Therefore, the Department of Health has known for a long time what is needed to ensure that people with a learning disability get equal health outcomes—indeed, it has known for seven years. Despite all the evidence that such provisions would have a major impact on addressing health inequalities faced by people with a learning disability and that those would have helped them overcome the barrier of access and entry into the health care system, the Department did not give priority to ensuring that good practice was implemented until just last month. We had been questioning the Government about how they were dithering. Let us acknowledge that the implementation has now happened and let us hope that the Minister will say that they will not dither over certain matters that we have identified and that they will go forward.
In July 2006, the then Secretary of State for Health was asked the following question:
"one of the important recommendations in 'Valuing People' back in March 2001 was that everyone with a learning disability should have received a
'Health Action Plan by June 2005.'
Will the Secretary of State say whether that has indeed happened? If it has not happened yet, when will it have happened?"—[Hansard, 11 July 2006; Vol. 448, c. 1257.]
Ms Hewitt responded, saying:
"I understand that some areas have put those in place for all people covered by the recommendation. However, that is not the case universally".—[Hansard, 11 July 2006; Vol. 448, c. 1258.]
I hope that the Minister will tell us in a moment whether, two years since that exchange and seven years after the promise was made, health action plans have been rolled out across the country. If not, will she agree to write to me, listing the places where they have and have not been put in place?
The impact is clear. For example, people with learning disabilities and other health problems, such as diabetes or stroke, such as the moving case that we heard about from Mr. Clarke, have fewer measurements of their body mass index taken than others with diabetes, and those with stroke have fewer blood pressure checks than others with stroke. They often experience diagnostic overshadowing, which is when reports of physical ill health are viewed as part of the learning disability and may not be investigated or treated.
A central principle of our NHS is that care should be available to all, free at the point of use and according to need, not ability to pay. Yet for those with a learning disability access to services is often far from ideal. I pay tribute to the work of Diabetes UK with Speakup, the self-help and advocacy charity, to produce accessible information and education to ensure that people with learning disabilities are able to have their health needs met by primary care services: GPs, practice nurses and other staff. Diabetes UK and others are calling for work towards improving early intervention for high-risk groups and flexible and integrated care packages for vulnerable people with diabetes. I hope that the Minister will outline what work the Government are taking forward in those areas.
Part of the problem is that, as usual, the Government are avoiding collecting the data needed to be able to assess accurately the health inequalities experienced by people with a learning disability. For example, as my hon. Friend the member for Tiverton and Honiton commented, the independent inquiry calls for an increase in the number of learning disability liaison nurses and health facilitators. Can the Minister tell us how many there are at the moment? I suspect that she will have to say, "Of course not." Can the Minister tell us how many of each are on permanent and fixed-term contracts? Again, I fear that she cannot. Can she even tell us how many NHS trusts have a disability equality scheme or how many people with a learning disability have a health action plan in place? I fear that she cannot. There is a grave danger that by not collecting information centrally we do not have the data on which the relevant action can be taken under ministerial direction and guidance. There is a mismatch between aspiration and the data required.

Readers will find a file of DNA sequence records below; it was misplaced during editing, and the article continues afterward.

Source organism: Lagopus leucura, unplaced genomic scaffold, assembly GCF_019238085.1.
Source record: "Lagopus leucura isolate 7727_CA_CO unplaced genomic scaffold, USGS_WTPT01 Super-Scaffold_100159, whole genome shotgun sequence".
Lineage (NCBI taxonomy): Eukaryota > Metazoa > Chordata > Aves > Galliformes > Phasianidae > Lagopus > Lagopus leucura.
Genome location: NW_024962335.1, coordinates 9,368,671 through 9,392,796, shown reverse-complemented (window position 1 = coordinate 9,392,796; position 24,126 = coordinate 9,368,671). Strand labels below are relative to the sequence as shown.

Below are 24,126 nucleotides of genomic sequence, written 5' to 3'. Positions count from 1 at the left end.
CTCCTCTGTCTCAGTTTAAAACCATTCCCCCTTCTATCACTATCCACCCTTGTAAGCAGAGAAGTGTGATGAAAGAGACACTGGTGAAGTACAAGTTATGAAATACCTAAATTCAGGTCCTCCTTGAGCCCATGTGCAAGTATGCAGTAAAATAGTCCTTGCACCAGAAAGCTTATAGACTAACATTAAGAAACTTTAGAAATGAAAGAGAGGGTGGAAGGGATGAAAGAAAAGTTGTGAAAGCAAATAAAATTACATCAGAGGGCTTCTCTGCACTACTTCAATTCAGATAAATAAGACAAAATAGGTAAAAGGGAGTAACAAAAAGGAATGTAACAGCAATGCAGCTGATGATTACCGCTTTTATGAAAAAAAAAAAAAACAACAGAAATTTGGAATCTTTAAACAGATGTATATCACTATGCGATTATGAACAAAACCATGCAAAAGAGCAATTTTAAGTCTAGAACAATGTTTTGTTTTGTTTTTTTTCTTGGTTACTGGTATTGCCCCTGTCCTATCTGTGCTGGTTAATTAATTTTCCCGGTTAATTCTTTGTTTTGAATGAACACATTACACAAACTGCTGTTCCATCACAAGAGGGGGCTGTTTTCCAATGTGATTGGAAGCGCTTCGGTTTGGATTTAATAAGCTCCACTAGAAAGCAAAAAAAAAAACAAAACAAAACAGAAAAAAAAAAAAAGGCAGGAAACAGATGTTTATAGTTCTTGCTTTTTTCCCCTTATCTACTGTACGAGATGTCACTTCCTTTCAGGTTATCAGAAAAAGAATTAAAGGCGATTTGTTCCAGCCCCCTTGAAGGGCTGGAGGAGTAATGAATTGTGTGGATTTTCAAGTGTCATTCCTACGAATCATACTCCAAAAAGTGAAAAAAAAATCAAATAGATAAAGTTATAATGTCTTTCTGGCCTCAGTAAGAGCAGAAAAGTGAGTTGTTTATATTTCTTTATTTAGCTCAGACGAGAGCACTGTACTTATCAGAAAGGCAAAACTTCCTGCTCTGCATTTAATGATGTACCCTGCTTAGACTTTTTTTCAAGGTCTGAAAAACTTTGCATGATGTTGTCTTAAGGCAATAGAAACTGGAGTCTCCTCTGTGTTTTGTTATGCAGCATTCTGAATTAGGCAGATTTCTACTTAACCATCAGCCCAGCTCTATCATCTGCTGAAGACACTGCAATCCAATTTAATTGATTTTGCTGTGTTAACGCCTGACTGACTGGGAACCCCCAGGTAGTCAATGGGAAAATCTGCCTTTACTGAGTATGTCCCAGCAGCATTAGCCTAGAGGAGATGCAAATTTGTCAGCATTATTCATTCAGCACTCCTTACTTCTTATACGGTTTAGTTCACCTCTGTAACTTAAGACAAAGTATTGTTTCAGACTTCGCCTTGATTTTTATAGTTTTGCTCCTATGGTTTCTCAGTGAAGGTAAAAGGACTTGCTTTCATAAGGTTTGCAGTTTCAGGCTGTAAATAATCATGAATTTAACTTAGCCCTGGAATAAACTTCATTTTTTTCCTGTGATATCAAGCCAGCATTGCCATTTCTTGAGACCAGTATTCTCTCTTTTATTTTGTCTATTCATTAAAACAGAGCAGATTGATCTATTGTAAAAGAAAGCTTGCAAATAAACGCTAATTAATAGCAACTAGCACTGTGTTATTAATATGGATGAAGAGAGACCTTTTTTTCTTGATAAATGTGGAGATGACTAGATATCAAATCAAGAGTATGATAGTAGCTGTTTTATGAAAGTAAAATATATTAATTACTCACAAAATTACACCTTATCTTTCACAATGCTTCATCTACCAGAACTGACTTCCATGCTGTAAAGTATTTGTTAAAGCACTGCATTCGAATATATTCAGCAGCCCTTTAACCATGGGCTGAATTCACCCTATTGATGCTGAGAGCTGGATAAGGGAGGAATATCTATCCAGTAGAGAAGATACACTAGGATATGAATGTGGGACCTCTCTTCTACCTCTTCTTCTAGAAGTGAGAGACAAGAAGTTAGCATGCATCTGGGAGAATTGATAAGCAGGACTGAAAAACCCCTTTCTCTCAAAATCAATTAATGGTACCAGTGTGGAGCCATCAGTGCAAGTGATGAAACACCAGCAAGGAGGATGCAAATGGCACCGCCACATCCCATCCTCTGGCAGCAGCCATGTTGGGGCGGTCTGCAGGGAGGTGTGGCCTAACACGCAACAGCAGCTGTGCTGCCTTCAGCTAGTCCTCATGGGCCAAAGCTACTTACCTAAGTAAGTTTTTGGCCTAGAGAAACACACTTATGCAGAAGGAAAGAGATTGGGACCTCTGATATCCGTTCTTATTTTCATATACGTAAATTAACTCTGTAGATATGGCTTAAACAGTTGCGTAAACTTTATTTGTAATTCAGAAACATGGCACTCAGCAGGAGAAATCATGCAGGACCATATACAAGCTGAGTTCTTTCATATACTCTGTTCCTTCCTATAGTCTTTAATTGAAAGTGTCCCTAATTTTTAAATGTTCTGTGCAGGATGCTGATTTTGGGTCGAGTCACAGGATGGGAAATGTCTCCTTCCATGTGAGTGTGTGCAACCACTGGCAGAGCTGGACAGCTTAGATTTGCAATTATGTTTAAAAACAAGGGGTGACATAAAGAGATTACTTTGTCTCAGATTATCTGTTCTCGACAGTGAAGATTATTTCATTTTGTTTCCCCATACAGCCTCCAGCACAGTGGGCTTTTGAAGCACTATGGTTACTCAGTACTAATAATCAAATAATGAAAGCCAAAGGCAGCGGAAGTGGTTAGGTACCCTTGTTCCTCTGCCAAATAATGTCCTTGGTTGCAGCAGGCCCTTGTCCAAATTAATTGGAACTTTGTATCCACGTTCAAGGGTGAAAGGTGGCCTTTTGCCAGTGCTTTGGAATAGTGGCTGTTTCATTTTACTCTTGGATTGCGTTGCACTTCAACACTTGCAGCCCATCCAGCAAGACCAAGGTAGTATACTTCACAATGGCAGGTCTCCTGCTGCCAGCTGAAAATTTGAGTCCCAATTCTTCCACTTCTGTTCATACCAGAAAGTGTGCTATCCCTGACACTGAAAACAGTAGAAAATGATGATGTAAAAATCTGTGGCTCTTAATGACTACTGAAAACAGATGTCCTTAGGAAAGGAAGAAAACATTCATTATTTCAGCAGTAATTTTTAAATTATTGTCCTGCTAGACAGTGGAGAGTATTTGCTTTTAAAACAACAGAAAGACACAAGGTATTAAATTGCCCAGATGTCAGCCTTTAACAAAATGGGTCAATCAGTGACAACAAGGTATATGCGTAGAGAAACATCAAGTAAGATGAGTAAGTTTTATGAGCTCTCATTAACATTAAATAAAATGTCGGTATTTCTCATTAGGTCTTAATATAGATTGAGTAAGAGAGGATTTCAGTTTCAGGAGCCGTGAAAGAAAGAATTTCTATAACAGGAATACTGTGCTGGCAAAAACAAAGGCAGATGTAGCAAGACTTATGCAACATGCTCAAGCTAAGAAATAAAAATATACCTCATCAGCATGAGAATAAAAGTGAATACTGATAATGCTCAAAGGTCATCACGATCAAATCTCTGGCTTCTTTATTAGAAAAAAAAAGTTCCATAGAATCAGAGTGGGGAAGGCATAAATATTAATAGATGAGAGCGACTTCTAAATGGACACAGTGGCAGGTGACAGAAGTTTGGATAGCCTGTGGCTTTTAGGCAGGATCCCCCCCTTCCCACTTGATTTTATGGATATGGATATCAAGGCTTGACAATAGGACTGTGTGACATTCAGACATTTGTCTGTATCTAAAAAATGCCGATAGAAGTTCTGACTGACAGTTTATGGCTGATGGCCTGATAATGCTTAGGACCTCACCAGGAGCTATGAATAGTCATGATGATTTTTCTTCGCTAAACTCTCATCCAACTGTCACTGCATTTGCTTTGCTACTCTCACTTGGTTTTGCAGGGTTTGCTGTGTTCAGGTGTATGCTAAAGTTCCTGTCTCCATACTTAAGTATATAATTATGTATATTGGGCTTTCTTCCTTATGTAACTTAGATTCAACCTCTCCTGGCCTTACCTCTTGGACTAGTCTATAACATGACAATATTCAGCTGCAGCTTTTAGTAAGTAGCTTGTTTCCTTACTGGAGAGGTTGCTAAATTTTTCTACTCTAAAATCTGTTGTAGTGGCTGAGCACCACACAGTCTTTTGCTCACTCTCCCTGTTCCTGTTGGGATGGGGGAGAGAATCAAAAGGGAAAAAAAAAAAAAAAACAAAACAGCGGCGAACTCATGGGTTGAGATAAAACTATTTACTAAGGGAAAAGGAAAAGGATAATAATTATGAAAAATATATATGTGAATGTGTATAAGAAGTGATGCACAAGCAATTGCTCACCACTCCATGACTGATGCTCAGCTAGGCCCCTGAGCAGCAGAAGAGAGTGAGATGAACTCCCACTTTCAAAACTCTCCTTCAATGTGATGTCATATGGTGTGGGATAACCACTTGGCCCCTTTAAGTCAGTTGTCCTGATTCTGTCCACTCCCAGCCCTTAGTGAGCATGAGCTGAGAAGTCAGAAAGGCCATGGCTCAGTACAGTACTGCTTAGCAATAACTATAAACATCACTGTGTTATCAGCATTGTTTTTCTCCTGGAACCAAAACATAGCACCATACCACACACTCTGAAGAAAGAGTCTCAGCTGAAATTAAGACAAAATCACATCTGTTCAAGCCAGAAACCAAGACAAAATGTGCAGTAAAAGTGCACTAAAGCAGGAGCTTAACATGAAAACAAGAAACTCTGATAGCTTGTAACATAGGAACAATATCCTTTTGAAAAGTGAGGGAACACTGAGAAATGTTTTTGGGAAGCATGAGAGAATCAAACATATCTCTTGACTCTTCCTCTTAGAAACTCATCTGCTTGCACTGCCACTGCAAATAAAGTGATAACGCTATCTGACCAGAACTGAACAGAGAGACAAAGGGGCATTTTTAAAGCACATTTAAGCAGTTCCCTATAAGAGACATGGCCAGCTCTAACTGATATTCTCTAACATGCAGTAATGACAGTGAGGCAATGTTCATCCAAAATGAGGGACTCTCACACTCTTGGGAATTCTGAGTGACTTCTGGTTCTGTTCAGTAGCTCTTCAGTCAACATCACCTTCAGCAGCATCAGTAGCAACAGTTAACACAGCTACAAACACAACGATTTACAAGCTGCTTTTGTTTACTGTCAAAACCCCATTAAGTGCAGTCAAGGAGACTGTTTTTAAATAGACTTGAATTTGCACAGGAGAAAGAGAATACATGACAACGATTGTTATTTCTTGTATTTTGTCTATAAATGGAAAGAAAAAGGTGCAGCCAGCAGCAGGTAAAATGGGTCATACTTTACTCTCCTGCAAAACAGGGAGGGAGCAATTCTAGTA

One reason why people with a learning disability seem to face such health inequalities might be found in the fact that 30 years ago at least 60,000 people with a learning disability lived in long-stay hospitals. Although those numbers have been reduced, many of the services that are needed to replace them, in the community, have not come through and have not been available. Poorer people, in particular, experience difficult access and poorer health outcomes. I should be grateful if the Minister stated explicitly how the Government will respond to each of the 10 recommendations in the Michael report. I shall not list them because they are well known, and I prefer to give the time to the Minister for her response.
An important point was made a moment ago about the 18-year-old cliff edge, and I want it to be well understood. I look forward to the Minister's response, and hope that she will implement the independent inquiry's recommendations, which we have discussed, as well as the full involvement of families—we heard about that especially in the case of Tom, described by Martin Horwood. Let us ensure that the medical profession conforms to its statutory duty, and thus enables advocates to have teeth.
Many families of people with learning disabilities report that some doctors, consciously or unconsciously, believe that their son's or daughter's health problem is a result of the learning disability and that not much can be done about it. That is a dangerous assumption and, as we have heard today, can lead to undiagnosed or misdiagnosed conditions.
I congratulate Mr. Benyon on securing this important debate, and I hope that he understands that if hon. Members take longer to read out questions than the time that I have left to reply, it is regrettably not always possible to answer each one.